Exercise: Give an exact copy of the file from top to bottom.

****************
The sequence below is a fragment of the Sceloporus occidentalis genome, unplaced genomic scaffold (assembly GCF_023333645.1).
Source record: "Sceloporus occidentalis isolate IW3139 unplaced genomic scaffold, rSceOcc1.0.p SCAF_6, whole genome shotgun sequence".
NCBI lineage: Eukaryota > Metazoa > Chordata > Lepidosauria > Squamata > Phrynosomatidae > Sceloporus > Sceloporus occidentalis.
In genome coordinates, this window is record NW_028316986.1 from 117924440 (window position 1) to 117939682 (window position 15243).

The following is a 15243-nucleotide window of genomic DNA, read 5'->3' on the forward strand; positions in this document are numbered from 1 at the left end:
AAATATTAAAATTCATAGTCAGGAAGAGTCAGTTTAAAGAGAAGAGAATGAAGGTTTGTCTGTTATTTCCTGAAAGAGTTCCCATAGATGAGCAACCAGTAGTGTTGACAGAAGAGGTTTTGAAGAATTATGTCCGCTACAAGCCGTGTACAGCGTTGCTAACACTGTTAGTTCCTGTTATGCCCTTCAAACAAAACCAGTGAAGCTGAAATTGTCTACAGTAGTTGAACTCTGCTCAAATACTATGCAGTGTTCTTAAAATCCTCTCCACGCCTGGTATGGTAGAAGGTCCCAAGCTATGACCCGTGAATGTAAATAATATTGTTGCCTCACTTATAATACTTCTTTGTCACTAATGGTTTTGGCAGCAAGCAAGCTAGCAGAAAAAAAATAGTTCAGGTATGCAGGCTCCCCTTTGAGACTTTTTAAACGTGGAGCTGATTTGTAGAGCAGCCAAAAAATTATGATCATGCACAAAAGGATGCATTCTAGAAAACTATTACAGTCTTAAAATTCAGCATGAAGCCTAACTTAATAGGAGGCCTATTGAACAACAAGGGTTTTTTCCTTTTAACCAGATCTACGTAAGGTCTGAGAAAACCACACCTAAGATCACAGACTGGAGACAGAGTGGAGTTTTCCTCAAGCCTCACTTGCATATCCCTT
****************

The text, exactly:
The sequence below is a fragment of the Sceloporus occidentalis genome, unplaced genomic scaffold (assembly GCF_023333645.1).
Source record: "Sceloporus occidentalis isolate IW3139 unplaced genomic scaffold, rSceOcc1.0.p SCAF_6, whole genome shotgun sequence".
NCBI lineage: Eukaryota > Metazoa > Chordata > Lepidosauria > Squamata > Phrynosomatidae > Sceloporus > Sceloporus occidentalis.
In genome coordinates, this window is record NW_028316986.1 from 117924440 (window position 1) to 117939682 (window position 15243).

The following is a 15243-nucleotide window of genomic DNA, read 5'->3' on the forward strand; positions in this document are numbered from 1 at the left end:
AAATATTAAAATTCATAGTCAGGAAGAGTCAGTTTAAAGAGAAGAGAATGAAGGTTTGTCTGTTATTTCCTGAAAGAGTTCCCATAGATGAGCAACCAGTAGTGTTGACAGAAGAGGTTTTGAAGAATTATGTCCGCTACAAGCCGTGTACAGCGTTGCTAACACTGTTAGTTCCTGTTATGCCCTTCAAACAAAACCAGTGAAGCTGAAATTGTCTACAGTAGTTGAACTCTGCTCAAATACTATGCAGTGTTCTTAAAATCCTCTCCACGCCTGGTATGGTAGAAGGTCCCAAGCTATGACCCGTGAATGTAAATAATATTGTTGCCTCACTTATAATACTTCTTTGTCACTAATGGTTTTGGCAGCAAGCAAGCTAGCAGAAAAAAAATAGTTCAGGTATGCAGGCTCCCCTTTGAGACTTTTTAAACGTGGAGCTGATTTGTAGAGCAGCCAAAAAATTATGATCATGCACAAAAGGATGCATTCTAGAAAACTATTACAGTCTTAAAATTCAGCATGAAGCCTAACTTAATAGGAGGCCTATTGAACAACAAGGGTTTTTTCCTTTTAACCAGATCTACGTAAGGTCTGAGAAAACCACACCTAAGATCACAGACTGGAGACAGAGTGGAGTTTTCCTCAAGCCTCACTTGCATATCCCTT